How is the new musical going?
The latest is that it’s in the next draft. Green light is still on, which is always kind of nice. [Originally] we wrote a musical that would probably last four days. So everybody got a song.
A four day Tori musical would go down well in some circles.
Well. Ha, ha. It could be a pilgrimage. But the thing is you give everybody a song. You think ‘Let’s give the soldiers a song, let’s give this guy a song’ and then finally the people involved kind of looked at Sam Adamson and me and said, “okay, now well you guys go back and make this two hours”.
So can we expect a West End extravaganza with 30 chorus boys belting out Cornflake Girl? Oh god, I would love 30 chorus boys belting out something like Cornflake Girl. That would just make my year. But I don’t know if they’ll give that to me because, you know, every chorus boy has a price.
Is it going to be staged in London?
Well, yeah the idea is that it’ll go over to Broadway. The British National Theatre develops things that then go onto Broadway. And I think maybe because I’m an American, they thought maybe Broadway will at least kind of know who she is? And not just say: “Oh God what is she trying to do?”
The album’s title is taken from a line in Guys and Dolls. What musicals best represent Tori Amos? It would have to be excerpts from quite a few. It would have to be Big Spender from Sweet Charity. How Do You Solve A Problem Like Maria? [sings] “I’m reviewing the situation” [from Oliver] into a “maybe this time I’ll get lucky” from Cabaret. And “I like to be in America, la, la, la, la, la, la, la, la, la, la”. And the big finale would have to be some Bob Fosse sexy number. God I just love his choreography. I just love it.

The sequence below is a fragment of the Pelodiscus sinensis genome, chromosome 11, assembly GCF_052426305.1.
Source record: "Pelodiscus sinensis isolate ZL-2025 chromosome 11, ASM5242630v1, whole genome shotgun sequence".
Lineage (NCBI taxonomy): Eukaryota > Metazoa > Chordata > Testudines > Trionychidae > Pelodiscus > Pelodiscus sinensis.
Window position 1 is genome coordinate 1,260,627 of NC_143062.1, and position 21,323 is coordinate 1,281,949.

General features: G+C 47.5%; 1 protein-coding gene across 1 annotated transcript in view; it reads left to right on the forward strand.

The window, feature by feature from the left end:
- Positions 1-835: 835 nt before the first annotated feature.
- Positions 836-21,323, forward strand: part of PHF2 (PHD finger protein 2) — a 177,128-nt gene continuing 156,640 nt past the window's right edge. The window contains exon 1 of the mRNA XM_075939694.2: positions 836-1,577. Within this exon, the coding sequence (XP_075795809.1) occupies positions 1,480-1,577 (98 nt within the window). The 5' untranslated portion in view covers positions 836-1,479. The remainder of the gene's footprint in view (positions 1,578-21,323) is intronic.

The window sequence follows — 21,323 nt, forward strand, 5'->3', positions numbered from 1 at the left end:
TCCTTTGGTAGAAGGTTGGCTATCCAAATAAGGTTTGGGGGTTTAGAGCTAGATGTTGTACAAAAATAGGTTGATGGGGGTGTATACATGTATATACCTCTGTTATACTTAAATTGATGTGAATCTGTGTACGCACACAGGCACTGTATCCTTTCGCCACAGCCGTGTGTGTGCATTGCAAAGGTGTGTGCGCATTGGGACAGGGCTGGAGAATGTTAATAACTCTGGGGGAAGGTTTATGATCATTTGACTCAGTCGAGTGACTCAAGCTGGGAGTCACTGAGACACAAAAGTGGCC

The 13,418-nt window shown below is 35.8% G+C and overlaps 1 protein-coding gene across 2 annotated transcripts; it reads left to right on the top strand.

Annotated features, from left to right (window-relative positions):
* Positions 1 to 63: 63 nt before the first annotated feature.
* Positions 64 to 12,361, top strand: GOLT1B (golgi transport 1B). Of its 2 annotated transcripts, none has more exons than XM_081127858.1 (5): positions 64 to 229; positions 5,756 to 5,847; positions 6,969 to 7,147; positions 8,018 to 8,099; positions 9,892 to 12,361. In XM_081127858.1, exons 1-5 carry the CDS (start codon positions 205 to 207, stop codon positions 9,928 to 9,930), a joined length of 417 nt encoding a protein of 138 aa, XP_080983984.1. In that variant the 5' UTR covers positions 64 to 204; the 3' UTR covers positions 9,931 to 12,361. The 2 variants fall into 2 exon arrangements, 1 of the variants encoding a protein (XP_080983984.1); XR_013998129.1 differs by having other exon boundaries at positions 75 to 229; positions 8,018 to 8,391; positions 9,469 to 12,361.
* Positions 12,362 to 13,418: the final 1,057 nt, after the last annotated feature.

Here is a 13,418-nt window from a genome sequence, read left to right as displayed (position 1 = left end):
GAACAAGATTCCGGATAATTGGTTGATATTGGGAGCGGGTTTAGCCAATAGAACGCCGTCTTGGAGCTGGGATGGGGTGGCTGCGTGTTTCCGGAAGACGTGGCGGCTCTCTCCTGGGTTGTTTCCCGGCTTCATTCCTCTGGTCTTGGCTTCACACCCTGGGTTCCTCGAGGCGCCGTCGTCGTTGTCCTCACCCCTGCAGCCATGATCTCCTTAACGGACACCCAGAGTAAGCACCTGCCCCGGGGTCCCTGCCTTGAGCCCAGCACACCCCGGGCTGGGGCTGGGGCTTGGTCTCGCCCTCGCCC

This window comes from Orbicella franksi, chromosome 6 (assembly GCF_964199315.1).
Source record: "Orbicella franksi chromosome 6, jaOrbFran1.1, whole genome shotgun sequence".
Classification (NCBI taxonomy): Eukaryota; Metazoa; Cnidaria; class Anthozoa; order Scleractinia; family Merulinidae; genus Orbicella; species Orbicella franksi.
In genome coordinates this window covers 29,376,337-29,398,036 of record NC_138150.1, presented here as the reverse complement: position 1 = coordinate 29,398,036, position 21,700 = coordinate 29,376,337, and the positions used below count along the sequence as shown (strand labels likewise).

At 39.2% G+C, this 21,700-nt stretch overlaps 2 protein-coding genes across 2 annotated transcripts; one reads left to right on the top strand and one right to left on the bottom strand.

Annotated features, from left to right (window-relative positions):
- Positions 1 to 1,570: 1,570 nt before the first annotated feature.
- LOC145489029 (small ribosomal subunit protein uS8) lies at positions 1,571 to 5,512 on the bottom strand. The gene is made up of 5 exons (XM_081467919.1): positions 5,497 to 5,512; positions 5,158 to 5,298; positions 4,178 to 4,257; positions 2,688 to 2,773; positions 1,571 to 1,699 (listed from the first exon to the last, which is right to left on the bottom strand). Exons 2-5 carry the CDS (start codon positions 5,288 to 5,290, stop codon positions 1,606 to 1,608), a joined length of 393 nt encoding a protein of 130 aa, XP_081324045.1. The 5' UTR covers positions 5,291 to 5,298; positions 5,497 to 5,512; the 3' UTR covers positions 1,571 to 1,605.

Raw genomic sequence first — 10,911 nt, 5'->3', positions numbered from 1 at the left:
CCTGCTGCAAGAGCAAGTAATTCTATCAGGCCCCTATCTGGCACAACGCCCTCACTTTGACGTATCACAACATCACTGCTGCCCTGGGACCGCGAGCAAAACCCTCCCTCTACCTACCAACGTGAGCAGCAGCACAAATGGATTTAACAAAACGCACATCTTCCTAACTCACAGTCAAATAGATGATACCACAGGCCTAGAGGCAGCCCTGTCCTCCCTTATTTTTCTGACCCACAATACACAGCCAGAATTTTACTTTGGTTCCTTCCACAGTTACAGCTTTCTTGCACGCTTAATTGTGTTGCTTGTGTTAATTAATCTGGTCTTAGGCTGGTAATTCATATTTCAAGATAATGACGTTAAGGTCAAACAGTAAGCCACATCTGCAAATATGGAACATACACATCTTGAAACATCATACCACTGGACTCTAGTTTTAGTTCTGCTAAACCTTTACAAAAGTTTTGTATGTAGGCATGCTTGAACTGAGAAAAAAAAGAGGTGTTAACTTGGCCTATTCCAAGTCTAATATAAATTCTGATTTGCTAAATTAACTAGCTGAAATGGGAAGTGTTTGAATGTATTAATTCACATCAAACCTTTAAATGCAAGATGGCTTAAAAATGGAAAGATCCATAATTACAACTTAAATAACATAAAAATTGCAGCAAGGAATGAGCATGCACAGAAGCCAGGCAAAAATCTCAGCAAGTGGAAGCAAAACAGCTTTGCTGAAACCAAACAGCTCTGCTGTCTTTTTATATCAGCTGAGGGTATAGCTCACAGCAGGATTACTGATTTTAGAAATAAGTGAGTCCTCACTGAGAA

Does your daughter listen to your music?
Oh yeah, she listens to everything. But she gets on YouTube and she starts these impersonations. She’s very funny Tash, scary funny though. She’s eight but things she comes up with, it’s a little dark and dangerous and that’s probably because she’s traveled so much and she’s around adults. We were at this shoe store just last week. And Tash comes in wearing these Michael Kors five-inch platforms. Michael Kors at eight! So yes, I have my work cut out for me. “Well,” she says to me “you realize mommy if I was a boy, I’d be gay”. And she says “how many straight guys like to shop like this?”
Are you on Twitter?
I’m not. I don’t know. I’m busy. I’ve got stuff to do.
Status updates in 140 characters. Oh god. “I really need work, I need something to do. Please hire me, give me a project. Because if I am doing this then that means that The Light Princess is not getting written and everything else I’m supposed to do has turned its back on me. And I’m desperate.”
Abnormally Attracted to Sin is out on Universal Republic 19 May.
Miss Tori has since joined Twitter at www.twitter.com/therealtoriamos.
Em breve, a tradução completa da entrevista.